So where is this all stemming from? Why, after so many years of having found comfort in my own skin and camaraderie with others that share my ethnicity and experiences, is this once again on my mind? The answers are simple and they’re sleeping with their nightlight on just down the hall.
If I thought defending my identity and making two cultural backgrounds coexist within myself peacefully was challenging, my littles have four to contend with. Already at their young age I’m beginning to field the same old questions on their behalf. Do they speak Italian? Spanish? What do they eat? Where have they been?
The sad truth is that they’re still too young to realize the assault already going on against their cultural claim. The other truth? I can’t keep the inevitable soul searching and defensiveness from them either. They will eventually have to ponder these questions themselves, find their own answers, and figure out exactly who and what they are.
The only thing I can do is offer guidance, direction, and perspective.
The good news in this seemingly uphill battle? First, they’re not alone. The United States, and New York especially, is nothing if not a heterogenous blend of humanity. I have no doubt that they will have their own group of culturally diverse friends to lean on, as I did, in their darkest days. The other big positive they have going for them? These kiddos will be spared the single most exclusionary factor that my family and I had to contend with when I was growing up- circumstances too heavy to address in this post, or in any one post for that matter. It will have to be for another day. Suffice it to say, however, that growing up in the place in which they were born affords them an inalienable sense of security and belonging. It is one less battle they will ever have to face.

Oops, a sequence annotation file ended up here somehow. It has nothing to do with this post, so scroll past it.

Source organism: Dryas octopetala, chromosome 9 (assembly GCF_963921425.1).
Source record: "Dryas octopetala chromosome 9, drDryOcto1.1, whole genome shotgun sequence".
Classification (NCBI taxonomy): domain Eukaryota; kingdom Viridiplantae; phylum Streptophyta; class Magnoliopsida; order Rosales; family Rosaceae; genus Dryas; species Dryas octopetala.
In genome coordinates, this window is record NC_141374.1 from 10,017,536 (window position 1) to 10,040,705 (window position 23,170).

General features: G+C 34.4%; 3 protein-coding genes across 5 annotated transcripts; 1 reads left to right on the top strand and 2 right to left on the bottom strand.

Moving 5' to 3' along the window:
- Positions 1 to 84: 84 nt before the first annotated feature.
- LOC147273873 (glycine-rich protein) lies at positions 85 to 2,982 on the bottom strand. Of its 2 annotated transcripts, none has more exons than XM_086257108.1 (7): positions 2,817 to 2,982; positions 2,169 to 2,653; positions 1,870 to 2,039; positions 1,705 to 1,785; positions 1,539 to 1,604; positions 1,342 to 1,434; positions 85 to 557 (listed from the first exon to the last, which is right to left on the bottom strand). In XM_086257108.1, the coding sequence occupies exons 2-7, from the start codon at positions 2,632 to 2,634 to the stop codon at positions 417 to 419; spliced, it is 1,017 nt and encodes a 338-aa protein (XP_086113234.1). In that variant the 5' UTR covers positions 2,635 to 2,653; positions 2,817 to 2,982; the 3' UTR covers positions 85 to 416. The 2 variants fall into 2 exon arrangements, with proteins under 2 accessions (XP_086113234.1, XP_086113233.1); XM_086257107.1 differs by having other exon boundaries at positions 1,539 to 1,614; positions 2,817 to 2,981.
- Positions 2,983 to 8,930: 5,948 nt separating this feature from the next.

And as for the rest of it? As for making sure that they don’t allow other people to set a benchmark of identity for them? Of ensuring that they find communion with others that share their same history and not partake in any of that defensiveness? Well, that part’s on me.
What will I tell them? I will tell them that this mix is precisely what makes America so great. Everyone here has a story and a background. I’ll tell them that a lot of different situations and circumstances went into who they are today, many different stories coming together at precisely the right time and in precisely the right way. I will tell them that there’s a little bit of everyone they love within them and that no amount of explaining or defending can negate where their family is from, where their roots still lay, and the experiences we all went through to give them this life in the first place.
I will cement their identity a little bit more with every family tale we tell at home, with every cultural tradition we continue and with every traditional recipe we share, with every new word they learn in Spanish and Italian, with every visit we make, and with every moment spent with family.
Basically, I will do everything my parents did for me.